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Moisture Correction in Hemp Testing

By October 13, 2020 October 15th, 2020 education
Moisture correction in hemp testing

Why is Moisture Correction so Important to Dry Weight Potency Testing?

In recent regulatory news, you may have seen that states, Indian tribes and U.S. territories have been submitting their official hemp plans to the USDA for approval, per the requirements of the Interim Final Rule (IFR). The USDA’s IFR requires hemp samples be taken in accordance with their sampling procedures and tested for Total THC concentration calculated on a dry weight basis. Laboratories, such as Botanacor, will dry the sample, test for Total THC and then “correct” the result for moisture content. The USDA also requires that laboratories report their measurement uncertainty (MU).

In preparation for the USDA regulations, Botanacor released a Dry Weight Potency test that will fulfill the requirements for compliance testing.

Why does the moisture content have to be “corrected”?

The USDA sampling procedures require states to use licensed sampling agents to collect representative samples. Sampling agents must collect raw (wet) hemp samples prior to harvest and send them directly to the laboratory for testing. Raw hemp can have a moisture content between 70-80%. If a laboratory were to test the raw sample as-is, the moisture content would skew the results. The USDA recognized this, and they now require laboratories to test samples on a dry weight basis to account for the moisture content in their calculations.

How does moisture content play a role in the concentration of THC?

Let’s consider two samples of flower. Both have a total THC content of 0.29%, but one has 30% more moisture than the other. The drier sample will have a higher percent of THC by weight, even though the two samples have the same amount of THC. Think of it another way, if you put equal drops of THC into a shot glass and a 55-gallon drum, both will have the same amount of THC, but the latter is more diluted.

Concentration vs dilution example

How do you “correct” the sample for moisture content?

There are several methods to account for the moisture content of hemp. We will cover the most common method, oven drying, and the method Botanacor employs, Karl Fischer titration.

Loss on Drying (Oven-drying)

Most hemp laboratories will use a technique called Loss on Drying wherein the laboratory uses an oven to dry the sample until there is an assumed moisture content of zero. The process requires the lab to record an initial weight, and then the sample is placed in an oven at a specific temperature and time. After drying in the oven, the sample weight is recorded again. This process of heating and recording the weight continues until the weight levels off. At this point, the assumed moisture content is zero.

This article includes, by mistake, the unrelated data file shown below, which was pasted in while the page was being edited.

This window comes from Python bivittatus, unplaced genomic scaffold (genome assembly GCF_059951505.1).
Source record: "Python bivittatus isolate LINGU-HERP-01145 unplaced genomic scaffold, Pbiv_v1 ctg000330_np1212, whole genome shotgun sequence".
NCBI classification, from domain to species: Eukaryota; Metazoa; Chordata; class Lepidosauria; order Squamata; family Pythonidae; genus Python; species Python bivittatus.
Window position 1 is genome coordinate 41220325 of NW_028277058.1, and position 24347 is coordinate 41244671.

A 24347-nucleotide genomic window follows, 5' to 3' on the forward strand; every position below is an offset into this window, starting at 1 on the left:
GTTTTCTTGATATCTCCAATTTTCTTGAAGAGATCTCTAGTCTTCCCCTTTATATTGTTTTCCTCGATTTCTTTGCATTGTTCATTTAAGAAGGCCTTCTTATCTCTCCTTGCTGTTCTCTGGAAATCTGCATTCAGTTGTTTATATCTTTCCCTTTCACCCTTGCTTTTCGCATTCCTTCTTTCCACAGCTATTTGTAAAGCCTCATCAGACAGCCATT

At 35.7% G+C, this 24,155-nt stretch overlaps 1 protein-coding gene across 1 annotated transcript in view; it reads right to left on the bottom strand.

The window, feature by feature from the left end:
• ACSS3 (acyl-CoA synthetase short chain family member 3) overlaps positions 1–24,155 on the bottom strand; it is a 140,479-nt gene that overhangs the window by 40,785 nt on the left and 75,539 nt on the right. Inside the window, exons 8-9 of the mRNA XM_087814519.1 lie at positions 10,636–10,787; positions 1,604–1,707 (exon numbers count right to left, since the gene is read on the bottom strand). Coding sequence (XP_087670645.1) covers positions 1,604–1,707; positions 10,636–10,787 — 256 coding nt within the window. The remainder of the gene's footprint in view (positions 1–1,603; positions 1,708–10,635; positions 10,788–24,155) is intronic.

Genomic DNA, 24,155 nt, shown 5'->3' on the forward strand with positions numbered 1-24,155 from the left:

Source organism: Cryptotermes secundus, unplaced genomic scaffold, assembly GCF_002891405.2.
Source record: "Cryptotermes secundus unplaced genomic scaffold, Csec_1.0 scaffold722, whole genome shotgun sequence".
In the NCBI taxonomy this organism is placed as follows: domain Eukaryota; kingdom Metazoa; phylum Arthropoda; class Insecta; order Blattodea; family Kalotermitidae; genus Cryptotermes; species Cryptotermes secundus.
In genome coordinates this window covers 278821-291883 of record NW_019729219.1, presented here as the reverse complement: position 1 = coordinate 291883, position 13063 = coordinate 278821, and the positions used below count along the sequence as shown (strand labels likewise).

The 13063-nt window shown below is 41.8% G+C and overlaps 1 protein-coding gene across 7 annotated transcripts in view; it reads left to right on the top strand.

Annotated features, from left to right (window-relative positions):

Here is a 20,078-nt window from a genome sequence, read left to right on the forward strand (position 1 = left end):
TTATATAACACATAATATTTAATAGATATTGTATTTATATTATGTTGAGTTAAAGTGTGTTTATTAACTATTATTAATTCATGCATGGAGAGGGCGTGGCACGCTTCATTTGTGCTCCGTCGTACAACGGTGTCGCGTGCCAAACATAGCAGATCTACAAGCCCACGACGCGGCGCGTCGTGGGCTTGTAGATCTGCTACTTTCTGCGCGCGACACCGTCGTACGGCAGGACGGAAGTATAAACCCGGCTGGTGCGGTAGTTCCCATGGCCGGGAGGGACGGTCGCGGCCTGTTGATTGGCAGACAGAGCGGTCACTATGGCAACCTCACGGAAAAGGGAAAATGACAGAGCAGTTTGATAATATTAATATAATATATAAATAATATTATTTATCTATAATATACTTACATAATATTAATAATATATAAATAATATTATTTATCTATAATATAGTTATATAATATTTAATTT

Oven drying is a simple approach to removing water weight, but it has limitations. The process is time consuming and could potentially delay results against an already tight 15-day harvest window. Oven drying can potentially drive off terpenes if the oven is too hot, thus concentrating the sample more than required by law. Another consideration is that if excessive heat is used in the drying process, the sample could decarboxylate and convert any THCa into delta-9 THC.

The Karl Fischer Method

At Botanacor, we use the Karl Fischer Method (KFM) for moisture detection. KFM can measure water levels as low as 1 ppm or 0.0001%.

KFM works in one of two ways, Coulometric or Volumetric, and both use titration.

You may remember from high school chemistry class that titration determines the concentration of a dissolved substance. A chemist adds a reagent of known concentration, to a test sample with which the sample reacts in a known proportion. Careful to note the precise amount of reagent added, a chemist proceeds until an “exactly equivalent” amount of titrate has been added to the sample. This equivalent amount is often indicated by a color change or an electrical property in the sample.

What’s the difference between Volumetric and Coulometric titrators? With the Volumetric method, titrant is added directly to the sample by a burette. With the much-more-sensitive Coulometric method, the titrant is generated electrochemically.

Using KFM to measure the moisture of the sample, Botanacor can use this value to determine dry weight potency without the need for long dry times or the potential to drive off terpenes or degrade your sample. This allows our customers to have greater confidence in the accuracy of Botanacor’s reports, and most importantly, in the regulatory compliance of their submitted samples.

Loss on Drying vs Karl Fischer